Biomechanical Testing of Double Hemitenotomy for Equine Deep Digital Flexor Tendon Lengthening
Type of DegreeMaster's Thesis
General Veterinary Medicine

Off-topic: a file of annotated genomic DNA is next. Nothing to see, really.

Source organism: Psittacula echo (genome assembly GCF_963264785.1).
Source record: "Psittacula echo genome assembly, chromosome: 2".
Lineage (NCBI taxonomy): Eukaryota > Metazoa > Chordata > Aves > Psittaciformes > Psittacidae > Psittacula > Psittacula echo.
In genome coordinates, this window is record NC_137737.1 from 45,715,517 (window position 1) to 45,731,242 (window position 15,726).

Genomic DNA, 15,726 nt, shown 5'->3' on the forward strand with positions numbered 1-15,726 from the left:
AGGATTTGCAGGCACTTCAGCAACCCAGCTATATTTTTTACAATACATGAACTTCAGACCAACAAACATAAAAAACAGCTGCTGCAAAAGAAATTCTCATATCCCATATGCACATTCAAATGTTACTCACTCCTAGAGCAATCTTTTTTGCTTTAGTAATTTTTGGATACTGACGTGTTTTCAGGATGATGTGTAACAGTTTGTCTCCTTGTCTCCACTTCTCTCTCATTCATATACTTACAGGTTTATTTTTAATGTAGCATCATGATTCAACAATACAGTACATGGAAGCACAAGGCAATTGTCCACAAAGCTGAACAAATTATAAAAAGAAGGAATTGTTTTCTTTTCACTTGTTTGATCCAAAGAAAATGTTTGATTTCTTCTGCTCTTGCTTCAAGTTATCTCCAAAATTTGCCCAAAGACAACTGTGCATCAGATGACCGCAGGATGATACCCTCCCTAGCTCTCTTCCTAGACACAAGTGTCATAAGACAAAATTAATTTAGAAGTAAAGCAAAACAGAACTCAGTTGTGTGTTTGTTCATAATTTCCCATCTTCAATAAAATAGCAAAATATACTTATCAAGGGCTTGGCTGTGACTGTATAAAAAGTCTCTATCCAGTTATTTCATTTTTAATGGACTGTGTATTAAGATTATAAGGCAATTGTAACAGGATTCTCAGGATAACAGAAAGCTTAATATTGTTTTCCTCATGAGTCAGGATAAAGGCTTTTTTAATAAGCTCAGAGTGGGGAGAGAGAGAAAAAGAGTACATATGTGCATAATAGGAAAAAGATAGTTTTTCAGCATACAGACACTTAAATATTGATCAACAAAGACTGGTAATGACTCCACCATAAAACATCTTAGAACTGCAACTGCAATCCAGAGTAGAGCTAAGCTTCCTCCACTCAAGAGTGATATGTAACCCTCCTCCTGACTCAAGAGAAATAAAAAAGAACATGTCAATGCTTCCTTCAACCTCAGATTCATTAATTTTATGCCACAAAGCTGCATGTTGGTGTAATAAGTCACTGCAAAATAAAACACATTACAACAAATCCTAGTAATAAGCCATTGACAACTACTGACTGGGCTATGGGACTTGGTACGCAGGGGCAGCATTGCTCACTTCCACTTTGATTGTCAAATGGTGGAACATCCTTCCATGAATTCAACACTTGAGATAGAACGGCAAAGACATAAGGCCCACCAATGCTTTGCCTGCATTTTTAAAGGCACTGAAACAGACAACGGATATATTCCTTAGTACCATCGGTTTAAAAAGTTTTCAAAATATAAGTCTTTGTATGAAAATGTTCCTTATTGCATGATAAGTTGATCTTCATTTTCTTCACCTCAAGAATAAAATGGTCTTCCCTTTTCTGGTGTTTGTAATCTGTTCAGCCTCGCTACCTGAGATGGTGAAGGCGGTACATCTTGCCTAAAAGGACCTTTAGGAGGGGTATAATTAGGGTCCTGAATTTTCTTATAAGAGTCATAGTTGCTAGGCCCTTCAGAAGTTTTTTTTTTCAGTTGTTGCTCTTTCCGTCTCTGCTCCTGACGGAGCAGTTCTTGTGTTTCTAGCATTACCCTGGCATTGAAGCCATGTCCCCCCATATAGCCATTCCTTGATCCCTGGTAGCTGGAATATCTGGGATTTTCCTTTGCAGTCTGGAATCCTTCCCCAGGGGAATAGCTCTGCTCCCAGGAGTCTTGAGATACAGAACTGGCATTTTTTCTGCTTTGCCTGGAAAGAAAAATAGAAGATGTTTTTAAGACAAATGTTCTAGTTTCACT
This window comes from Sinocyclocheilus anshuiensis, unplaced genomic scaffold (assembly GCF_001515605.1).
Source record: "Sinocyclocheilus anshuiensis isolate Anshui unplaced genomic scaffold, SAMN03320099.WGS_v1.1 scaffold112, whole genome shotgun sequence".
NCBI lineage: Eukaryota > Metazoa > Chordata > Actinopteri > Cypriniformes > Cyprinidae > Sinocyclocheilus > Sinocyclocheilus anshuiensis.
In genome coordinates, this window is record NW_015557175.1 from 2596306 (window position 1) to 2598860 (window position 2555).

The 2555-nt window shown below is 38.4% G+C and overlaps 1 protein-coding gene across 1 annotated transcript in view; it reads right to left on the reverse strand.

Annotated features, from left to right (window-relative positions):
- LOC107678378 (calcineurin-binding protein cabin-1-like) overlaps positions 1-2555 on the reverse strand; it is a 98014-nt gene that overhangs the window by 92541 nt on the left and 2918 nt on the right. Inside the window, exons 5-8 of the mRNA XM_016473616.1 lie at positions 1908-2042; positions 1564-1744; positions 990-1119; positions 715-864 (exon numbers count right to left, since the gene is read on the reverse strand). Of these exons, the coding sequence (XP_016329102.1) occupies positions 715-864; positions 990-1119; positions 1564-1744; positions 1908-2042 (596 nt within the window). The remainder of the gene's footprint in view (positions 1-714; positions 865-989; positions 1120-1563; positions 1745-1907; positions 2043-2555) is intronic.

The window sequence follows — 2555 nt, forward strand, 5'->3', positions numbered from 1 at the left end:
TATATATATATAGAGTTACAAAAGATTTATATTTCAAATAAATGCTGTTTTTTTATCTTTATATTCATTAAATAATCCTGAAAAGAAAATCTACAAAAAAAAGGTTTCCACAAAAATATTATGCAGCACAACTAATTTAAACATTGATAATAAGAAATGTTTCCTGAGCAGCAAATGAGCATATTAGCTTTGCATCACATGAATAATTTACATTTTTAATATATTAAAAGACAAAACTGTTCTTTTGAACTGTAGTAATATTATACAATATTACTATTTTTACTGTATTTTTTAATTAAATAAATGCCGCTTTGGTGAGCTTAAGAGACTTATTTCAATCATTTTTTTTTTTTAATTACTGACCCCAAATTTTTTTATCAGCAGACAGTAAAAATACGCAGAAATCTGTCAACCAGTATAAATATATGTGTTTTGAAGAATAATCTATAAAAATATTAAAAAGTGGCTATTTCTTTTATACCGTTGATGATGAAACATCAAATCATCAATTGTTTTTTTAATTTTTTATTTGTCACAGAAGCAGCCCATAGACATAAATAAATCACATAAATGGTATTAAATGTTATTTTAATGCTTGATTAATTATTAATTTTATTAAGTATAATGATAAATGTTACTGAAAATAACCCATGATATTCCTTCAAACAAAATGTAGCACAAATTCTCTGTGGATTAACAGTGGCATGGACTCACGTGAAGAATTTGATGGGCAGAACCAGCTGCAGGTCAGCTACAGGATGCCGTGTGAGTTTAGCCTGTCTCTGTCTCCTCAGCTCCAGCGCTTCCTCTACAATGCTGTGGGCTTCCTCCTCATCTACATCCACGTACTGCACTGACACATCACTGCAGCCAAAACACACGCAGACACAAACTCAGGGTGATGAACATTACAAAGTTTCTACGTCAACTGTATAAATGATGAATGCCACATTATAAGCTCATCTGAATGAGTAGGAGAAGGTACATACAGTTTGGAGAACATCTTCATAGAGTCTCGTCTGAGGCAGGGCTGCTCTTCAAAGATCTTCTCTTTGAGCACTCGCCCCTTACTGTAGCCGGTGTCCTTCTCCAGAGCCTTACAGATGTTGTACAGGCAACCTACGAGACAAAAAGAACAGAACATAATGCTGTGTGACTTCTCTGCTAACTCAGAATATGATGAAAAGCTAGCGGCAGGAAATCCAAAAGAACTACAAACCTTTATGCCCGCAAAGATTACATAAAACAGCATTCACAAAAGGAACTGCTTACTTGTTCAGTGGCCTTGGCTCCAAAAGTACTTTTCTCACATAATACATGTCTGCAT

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Deep digital flexor (DDF) tenotomy is performed in horses with laminitis to diminish the force of the DDF on the third phalanx (P3) which causes P3 rotation due to loss of laminar integrity counteracting the DDF pull. DDF tenotomy results in a guarded prognosis for athletic use. Consequently, a surgical procedure for DDFT lengthening rather than complete transection may be advantageous and allow for better recovery of tendon function compared to traditional tenotomy. The objective of this study was to develop a double hemitenotomy (DHT) technique to lengthen the equine DDFT. Models were used to 1) evaluate the DDFT tensile strength following DHT; 2) evaluate the DDFT lengthening following DHT compared to complete tenotomy (CT) and; 3) compare the reduction in DDFT load following DHT to CT. We hypothesized that DHT would result in less than 3 mm lengthening of the DDFT and at least half the load reduction of CT. The study was divided into two parts using cadaveric models. In part 1, cadaveric DDFT pairs (n=30) were utilized. Two hemitenotomies were created in one tendon while the other served as an intact control. Monotonic tensile load was applied to a maximum of 500 kg using an Instron Universal Testing Machine. Tendon lengthening, load reduction with hemitenotomy and load at failure were recorded by the Instron. In part 2, cadaveric forelimb pairs (n=16) were subjected to DHT followed by CT under monotonic compressive load applied by the Instron. Interactions between independent and dependent variables were assessed with statistical tests including the Wilcoxon Signed Ranks test and Friedman test. DHT resulted in significant DDFT lengthening and load reduction in both isolated tendons and intact cadaveric forelimbs. Less lengthening was achieved with DHT compared to CT (P=0.008). No difference in load reduction between DHT and CT was observed (P=1). A smaller load reduction was observed following the first hemitenotomy incision when compared to the second hemitenotomy incision (P=0.022). Isolated DHT tendons failed at a tensile load of 195 kg compared with none of the intact tendons (P=0.0001). None of the tendons failed in part 2. In conclusion, DHT was comparable to CT in load reduction. DHT reduced tensile strength, but load at failure was similar to or exceeded the estimated load on the DDFT in vivo at stance. DHT may be a useful alternative for surgical management of horses with laminitis, but in vivo studies are needed to confirm these findings.